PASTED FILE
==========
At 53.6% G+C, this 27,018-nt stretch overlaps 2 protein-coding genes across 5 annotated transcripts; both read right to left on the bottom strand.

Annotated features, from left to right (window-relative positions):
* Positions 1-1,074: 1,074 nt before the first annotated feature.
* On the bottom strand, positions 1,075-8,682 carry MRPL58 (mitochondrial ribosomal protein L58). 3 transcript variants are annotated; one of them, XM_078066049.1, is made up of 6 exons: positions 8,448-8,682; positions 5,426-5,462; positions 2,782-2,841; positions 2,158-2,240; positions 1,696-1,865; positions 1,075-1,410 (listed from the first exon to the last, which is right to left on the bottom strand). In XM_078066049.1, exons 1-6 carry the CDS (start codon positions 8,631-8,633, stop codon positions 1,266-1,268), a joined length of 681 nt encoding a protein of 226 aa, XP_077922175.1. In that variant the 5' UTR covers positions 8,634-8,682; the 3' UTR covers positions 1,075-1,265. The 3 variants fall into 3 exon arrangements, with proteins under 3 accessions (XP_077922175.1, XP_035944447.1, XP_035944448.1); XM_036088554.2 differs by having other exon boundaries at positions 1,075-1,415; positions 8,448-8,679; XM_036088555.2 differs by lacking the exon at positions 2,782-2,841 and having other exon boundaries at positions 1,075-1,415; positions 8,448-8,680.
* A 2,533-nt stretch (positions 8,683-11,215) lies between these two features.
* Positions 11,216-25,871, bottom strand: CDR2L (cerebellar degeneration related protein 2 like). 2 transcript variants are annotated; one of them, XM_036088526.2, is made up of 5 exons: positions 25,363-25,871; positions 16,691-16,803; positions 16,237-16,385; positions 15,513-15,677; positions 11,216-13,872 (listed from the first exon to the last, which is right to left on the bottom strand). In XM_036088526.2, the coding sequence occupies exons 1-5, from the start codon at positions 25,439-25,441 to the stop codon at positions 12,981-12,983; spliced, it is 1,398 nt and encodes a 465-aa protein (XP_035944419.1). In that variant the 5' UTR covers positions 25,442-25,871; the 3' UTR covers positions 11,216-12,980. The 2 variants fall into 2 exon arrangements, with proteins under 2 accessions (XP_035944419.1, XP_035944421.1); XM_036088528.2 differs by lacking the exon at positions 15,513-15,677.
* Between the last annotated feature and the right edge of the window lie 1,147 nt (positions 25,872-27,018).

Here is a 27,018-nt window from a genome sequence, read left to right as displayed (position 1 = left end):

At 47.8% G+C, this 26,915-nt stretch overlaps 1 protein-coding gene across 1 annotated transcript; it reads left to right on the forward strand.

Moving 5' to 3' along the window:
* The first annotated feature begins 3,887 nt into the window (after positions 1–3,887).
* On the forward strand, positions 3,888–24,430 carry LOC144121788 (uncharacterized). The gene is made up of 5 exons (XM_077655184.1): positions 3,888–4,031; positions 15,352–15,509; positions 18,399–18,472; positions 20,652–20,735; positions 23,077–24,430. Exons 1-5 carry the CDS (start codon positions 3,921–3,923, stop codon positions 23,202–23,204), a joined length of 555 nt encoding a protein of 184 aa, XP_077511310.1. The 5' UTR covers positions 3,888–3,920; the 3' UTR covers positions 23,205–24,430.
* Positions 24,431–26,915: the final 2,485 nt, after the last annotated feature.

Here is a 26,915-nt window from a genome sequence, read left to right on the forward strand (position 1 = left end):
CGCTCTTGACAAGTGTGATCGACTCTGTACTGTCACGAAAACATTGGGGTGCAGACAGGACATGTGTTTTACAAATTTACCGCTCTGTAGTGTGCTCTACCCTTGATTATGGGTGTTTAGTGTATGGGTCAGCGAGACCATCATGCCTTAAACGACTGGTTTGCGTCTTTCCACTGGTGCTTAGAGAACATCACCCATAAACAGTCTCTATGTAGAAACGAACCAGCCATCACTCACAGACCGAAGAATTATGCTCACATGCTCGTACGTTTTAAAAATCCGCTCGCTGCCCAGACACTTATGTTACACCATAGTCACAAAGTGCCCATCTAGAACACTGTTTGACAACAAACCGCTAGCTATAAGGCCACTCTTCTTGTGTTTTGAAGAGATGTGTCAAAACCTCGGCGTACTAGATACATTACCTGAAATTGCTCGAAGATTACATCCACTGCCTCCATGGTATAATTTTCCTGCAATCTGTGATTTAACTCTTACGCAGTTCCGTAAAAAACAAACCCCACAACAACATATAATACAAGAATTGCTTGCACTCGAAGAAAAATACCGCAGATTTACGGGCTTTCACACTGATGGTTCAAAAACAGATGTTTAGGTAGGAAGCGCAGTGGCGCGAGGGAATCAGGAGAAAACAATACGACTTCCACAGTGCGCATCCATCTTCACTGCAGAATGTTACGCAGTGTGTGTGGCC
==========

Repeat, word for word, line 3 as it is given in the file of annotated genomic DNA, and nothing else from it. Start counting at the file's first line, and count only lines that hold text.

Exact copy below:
* Positions 1-1,074: 1,074 nt before the first annotated feature.